MPSC seeks recommendations for updated integrated resource planning to consider Gov. Whitmer's goals to reduce emissions

FOR IMMEDIATE RELEASE   September 24, 2020

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Michigan Public Service Commission Chair Dan Scripps today asked MPSC Staff and stakeholders in its MI Power Grid initiative to develop recommendations for updating utility integrated resource planning (IRP) requirements to reflect reduced greenhouse gas emissions targets set by Gov. Gretchen Whitmer’s administration to achieve economy-wide carbon neutrality no later than 2050.

On Wednesday, Governor Whitmer kicked off the MI Healthy Climate Plan aimed at protecting public health and the environment and helping to develop new clean energy jobs by putting Michigan on a path towards becoming carbon-neutral by 2050. The initiative further aims to reduce greenhouse gas emissions in the state to 28% below 1999 levels by 2025.

Scripps challenged participants in the MI Power Grid workgroup on integrated resource, distribution, and transmission planning to develop recommendations for changes to IRP planning parameters and filing requirements so that the MI Healthy Climate Plan’s emissions targets can be considered in utilities’ IRPs. Integrated resource plans are long-term plans by electric utilities outlining how they will provide reliable, cost-effective service to customers while addressing the risks and uncertainties inherent in the electric utility business.

MI Power Grid, launched in October 2019, is a multi-year effort to maximize the benefits of Michigan’s transition to clean, distributed sources of energy. The initiative has three areas of emphasis: customer engagement, integrating emerging technologies, and optimizing grid performance and investments.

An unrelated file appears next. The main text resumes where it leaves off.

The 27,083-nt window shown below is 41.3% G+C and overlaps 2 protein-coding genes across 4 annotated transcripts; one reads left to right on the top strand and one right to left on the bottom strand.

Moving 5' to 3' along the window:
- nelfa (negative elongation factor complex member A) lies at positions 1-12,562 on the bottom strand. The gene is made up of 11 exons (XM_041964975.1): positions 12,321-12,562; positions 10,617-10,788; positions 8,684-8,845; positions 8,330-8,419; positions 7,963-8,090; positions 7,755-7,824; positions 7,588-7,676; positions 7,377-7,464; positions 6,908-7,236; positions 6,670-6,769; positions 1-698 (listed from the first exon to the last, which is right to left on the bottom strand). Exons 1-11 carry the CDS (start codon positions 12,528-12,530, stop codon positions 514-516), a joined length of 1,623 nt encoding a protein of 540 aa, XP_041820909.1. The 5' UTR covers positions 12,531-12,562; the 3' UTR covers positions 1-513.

Scripps noted that, while the energy sector remains the largest contributor to climate change in Michigan, emissions from power plants have decreased significantly in recent years due to the retirement of a number of coal plants and their replacement with cleaner energy resources.

“Driven by customer demand and declining prices, Michigan’s utilities have added thousands of megawatts of renewable resources like wind and solar, and are on track to exceed the statutory goal of obtaining 35% of generation by 2025 from the cleanest energy sources: renewable energy and energy waste reduction,” said Scripps, who will serve on Whitmer’s Council on Climate Solutions established as part of the MI Healthy Climate Plan. “Energy waste reduction has been a central part of the state’s energy strategy and will go a long way to achieving the Governor’s goal while also providing customer benefits such as lower bills and improved reliability.

“As we work to update utility planning parameters, it’s important that they take into account the aggressive goals set by Michigan’s utilities, and how those goals align with the bold targets set by Governor Whitmer,” Scripps said.

Scripps noted that that three utilities — Consumers Energy Co., Upper Michigan Energy Resources Corp. and Indiana Michigan Power Co. — will file their next IRPs in 2021, before these planning parameters and filing requirements are updated. He asked Staff to develop recommendations to be considered by the Commission in how the three utilities can best consider the emission reduction targets.

Recommendations on updating the IRP parameters and filing requirements to include Whitmer’s emission reduction targets are expected to be filed in mid-December.

To look up cases from today’s meeting, access the E-Dockets filing system here.

For information about the MPSC, visit www.Michigan.gov/MPSC, sign up for one of its listservs, or follow the Commission on Twitter.

DISCLAIMER: This document was prepared to aid the public’s understanding of certain matters before the Commission and is not intended to modify, supplement, or be a substitute for the Commission’s orders. The Commission’s orders are the official action of the Commission.

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